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Updated:  Aug 12, 2013
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Louis-Siffren-Joseph Salamon

Bishop of Saint-Flour; b. at Carpentras, Oct. 22, 1759; d. at Saint-Flour, June 11, 1829

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Errata* for Louis-Siffren-Joseph Salamon:

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* Published by Encyclopedia Press, 1913.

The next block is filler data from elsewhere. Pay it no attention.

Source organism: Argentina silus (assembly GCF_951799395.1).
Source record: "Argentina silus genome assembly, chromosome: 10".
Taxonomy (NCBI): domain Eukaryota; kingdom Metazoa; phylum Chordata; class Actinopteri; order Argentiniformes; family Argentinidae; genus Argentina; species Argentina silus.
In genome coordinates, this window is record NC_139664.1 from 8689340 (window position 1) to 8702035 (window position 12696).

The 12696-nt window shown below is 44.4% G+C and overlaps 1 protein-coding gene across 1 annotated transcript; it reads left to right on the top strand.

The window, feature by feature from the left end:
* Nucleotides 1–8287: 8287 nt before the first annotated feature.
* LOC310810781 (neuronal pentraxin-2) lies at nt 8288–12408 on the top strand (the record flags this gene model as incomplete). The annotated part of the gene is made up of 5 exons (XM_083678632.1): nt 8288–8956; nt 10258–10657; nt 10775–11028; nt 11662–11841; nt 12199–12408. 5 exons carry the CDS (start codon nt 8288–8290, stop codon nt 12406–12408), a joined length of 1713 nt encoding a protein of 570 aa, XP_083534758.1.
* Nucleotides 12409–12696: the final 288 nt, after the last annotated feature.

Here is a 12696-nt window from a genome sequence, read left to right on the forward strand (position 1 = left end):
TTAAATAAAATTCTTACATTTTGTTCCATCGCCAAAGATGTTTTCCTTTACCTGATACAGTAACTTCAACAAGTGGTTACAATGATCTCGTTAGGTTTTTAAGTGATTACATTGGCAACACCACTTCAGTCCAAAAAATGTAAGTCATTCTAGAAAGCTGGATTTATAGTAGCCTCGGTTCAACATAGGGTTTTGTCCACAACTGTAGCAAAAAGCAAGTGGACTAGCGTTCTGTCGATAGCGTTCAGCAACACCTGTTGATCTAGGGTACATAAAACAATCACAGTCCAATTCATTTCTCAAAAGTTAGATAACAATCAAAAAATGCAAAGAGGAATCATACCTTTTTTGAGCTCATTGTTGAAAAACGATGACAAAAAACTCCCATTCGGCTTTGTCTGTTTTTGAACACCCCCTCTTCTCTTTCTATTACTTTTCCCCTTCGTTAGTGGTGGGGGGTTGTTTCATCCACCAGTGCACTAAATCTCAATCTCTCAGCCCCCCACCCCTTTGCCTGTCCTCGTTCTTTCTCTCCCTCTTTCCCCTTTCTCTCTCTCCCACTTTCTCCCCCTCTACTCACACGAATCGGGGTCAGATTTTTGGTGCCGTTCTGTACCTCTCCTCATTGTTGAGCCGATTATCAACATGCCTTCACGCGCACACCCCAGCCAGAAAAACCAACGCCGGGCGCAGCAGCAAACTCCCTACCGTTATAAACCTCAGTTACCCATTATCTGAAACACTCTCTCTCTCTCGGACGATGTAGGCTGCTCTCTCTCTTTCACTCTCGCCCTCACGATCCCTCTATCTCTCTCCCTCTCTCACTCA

Salamon, LOUIS-SIFFREN-JOSEPH, Bishop of Saint-Flour; b. at Carpentras, October 22, 1759; d. at Saint-Flour, June 11, 1829. After studying law and theology at Avignon, at that time belonging to the Papal States, he was made auditor of the Rota by the favor of Pius VI. This office he resigned for a post in the Parliament of Paris, where he took part in the famous case of the "Diamond Necklace" (1784), which Cardinal de Rohan had purchased for Marie Antoinette (q.v.). He continued to be a member until the Parliament was abolished (1790). Meanwhile he had kept up a correspondence with the cardinal secretary of State, informing him of all that passed in Paris and could be of interest to Pius VI. When the nuncio, Msgr. Dugnani, left Paris towards the end of 1790, the pope appointed Salamon to be his internuncio at the Court of Louis XVI. His devotion to the Church marked him out for persecution, and accordingly he was thrown into prison at the time of the September massacres, 1792. Twice he narrowly escaped death. On his release he wandered about in disguise, acting as vicar Apostolic. In 1801 Msgr. Caprara arrived in France as papal legate, and appointed him administrator general of the dioceses of Normandy. The new pontiff, Pius VII, did not select him for one of the sees under the Concordat, but made him Bishop of Orthozia in partibus. It was not until after the Restoration that he received a French see at the suggestion of Louis XVIII (1820). His episcopate lasted only nine years, but these were full of work for the restoration of religion. The training of the clergy especially engaged his attention, as he lamented the contrast between the cultured priests of the old regime and those who were brought up during the confusion of the Revolution. His "Mémoires" were discovered at Rome and published by Abbé Bridier ("Mémoires inédits de linternonce à Paris pendant la Révolution", Paris, 1890). They have been translated by Frances Jackson ("A Papal Envoy during the Terror", London, 1911). His statements are sometimes at variance with established facts.


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